While I have described my process in conjunction with a method of refining aluminum it can be used to advantage with the electrolytic refining of other metals with a suitable electrolyte. Nor is the invention limited to the features herein specifically described, since it can be carried out in other ways without departure from its spirit as I claim:

1. The process of putting an electrolytic cell in condition for electrolytic refining of metal, comprising establishing in thecell a layer of molten electrolyte and thereafter 'two layers of molten metal in succession, differing in density from each other and from the electrolyte; freezing on the sides of the cell from the electrolyte layer a crust adapted to form part of a side-lining, before the second metal layer is established; and therc- 2. The process of putting an electrolytic cell in condition for electrolytic refining of metal, comprising establishing in the cell in suitable order upper and lower molten metalliciayers of different densitiesand an. intermediate layer of fused electrolyte of intermediate density, and before the second metallic layer is established freezing from the electrolyte on the sides of the cell a crust adapted to serve as part of a side-lining; and after the said. second metallic layer is established, completing the formation of the side lining.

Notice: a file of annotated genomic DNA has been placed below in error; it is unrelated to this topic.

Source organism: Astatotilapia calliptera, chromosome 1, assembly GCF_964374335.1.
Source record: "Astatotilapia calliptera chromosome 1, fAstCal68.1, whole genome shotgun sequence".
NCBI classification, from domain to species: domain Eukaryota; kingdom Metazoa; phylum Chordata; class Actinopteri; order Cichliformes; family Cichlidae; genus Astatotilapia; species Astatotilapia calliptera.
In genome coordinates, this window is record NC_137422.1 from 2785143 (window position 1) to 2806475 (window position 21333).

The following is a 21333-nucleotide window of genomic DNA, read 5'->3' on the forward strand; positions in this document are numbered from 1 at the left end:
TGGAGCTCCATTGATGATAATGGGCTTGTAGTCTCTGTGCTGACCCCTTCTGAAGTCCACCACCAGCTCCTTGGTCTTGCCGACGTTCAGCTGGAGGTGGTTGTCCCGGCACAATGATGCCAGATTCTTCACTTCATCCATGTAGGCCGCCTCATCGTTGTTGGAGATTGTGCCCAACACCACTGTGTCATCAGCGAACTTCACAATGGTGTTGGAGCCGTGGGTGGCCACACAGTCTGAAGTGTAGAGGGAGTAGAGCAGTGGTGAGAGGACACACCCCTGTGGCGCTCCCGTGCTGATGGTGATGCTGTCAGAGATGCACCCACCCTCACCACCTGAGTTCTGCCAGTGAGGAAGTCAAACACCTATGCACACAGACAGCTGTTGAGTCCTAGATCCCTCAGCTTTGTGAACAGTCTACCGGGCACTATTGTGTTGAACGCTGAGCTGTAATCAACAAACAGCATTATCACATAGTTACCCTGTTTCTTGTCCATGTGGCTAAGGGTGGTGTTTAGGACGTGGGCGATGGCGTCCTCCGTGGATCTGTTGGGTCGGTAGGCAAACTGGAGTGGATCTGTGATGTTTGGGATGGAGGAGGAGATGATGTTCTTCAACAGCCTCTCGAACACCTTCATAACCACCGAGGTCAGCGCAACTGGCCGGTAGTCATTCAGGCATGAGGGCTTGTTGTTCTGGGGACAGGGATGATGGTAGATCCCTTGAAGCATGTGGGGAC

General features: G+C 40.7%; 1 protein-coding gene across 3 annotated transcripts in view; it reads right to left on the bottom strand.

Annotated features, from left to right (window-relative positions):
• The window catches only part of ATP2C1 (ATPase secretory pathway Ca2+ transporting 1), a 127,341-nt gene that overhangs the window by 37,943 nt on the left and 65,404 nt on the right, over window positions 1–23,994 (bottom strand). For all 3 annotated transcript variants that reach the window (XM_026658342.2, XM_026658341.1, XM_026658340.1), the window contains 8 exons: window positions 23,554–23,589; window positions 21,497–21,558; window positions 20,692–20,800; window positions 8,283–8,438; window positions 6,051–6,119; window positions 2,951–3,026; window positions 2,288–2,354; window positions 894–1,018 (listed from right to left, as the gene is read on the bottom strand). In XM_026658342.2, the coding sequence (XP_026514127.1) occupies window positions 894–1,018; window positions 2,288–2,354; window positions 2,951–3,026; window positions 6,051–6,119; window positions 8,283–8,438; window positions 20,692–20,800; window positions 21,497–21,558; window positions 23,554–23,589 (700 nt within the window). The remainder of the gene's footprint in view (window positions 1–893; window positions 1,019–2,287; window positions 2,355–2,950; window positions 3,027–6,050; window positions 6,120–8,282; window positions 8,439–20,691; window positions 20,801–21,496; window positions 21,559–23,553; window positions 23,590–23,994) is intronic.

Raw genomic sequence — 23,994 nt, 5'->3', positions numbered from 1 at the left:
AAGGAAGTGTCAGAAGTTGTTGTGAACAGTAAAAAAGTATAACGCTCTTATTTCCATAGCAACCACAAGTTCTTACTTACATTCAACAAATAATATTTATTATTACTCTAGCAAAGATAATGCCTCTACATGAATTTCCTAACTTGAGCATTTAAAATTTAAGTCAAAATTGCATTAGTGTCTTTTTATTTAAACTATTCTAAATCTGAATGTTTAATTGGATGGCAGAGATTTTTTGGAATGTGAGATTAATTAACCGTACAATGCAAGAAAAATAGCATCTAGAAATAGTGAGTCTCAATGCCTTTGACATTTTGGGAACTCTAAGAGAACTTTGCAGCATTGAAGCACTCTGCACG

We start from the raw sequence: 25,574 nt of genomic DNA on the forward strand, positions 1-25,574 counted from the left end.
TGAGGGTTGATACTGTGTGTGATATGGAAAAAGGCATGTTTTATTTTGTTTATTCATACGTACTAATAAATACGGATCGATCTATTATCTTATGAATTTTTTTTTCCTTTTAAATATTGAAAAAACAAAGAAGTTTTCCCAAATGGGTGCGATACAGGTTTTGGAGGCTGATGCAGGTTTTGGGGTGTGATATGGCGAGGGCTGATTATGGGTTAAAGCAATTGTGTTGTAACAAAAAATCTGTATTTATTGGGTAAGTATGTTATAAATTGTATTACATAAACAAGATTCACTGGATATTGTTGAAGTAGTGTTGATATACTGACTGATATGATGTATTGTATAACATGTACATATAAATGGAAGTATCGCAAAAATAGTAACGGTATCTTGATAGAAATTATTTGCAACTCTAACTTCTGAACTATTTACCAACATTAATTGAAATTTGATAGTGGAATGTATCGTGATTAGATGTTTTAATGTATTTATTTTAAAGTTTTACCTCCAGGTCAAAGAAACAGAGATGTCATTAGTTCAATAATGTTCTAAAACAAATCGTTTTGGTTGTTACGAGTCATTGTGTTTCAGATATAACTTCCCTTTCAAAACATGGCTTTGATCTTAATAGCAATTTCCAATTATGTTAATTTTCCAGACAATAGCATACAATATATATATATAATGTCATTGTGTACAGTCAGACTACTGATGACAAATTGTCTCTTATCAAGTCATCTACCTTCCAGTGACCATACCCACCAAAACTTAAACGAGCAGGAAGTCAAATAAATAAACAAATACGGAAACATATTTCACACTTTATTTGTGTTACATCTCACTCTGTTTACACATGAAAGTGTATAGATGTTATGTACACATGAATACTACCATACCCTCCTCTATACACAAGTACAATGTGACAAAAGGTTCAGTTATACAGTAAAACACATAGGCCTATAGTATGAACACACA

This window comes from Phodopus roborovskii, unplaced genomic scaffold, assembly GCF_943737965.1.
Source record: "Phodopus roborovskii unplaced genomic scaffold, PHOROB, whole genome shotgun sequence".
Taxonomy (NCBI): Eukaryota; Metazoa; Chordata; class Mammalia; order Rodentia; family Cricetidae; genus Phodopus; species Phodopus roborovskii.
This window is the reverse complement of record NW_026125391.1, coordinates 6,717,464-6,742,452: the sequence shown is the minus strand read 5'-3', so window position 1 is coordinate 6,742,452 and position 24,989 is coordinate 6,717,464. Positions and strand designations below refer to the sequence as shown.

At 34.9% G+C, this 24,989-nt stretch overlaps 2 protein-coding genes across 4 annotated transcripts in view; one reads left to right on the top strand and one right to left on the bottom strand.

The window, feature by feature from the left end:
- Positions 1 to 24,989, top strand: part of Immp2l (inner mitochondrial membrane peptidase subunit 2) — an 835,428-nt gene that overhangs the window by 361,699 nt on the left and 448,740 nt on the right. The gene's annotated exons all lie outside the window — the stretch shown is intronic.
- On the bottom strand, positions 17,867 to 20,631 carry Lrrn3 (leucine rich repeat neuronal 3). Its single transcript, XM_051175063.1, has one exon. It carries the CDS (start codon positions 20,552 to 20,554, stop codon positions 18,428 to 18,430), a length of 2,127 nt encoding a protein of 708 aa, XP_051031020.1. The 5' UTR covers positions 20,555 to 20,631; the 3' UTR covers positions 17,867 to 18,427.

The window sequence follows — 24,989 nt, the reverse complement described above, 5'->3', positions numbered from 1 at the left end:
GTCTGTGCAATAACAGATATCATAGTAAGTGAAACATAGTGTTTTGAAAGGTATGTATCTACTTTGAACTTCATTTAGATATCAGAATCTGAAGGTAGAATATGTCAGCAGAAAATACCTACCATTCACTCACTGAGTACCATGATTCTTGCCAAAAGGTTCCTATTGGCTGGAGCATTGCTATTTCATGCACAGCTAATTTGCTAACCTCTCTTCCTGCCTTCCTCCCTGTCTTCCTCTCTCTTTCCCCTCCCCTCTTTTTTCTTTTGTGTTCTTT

3. The process of putting an electrolytic cell in condition forelectrolytic refining of metal, comprising establishing in the bottom of the cell a body of molten electrolyte adetion; establishing in the cell a body of molten metal denser. than the electrolyte and in amount adapted to raise the electrolyte to a position suitable for the subsequent refining operation; freezing on the sides of the cellfrom the electrolyte layer in contact therewith, a crust ada ted to'formipart of layer a layer of molten metalless dense than the electrolyte and 'of a thickness suitable for the subsequent refining operation; and after the last-mentioned metallic layer 'is established completing the formation of -metal by a method in which current 15 the side-lining.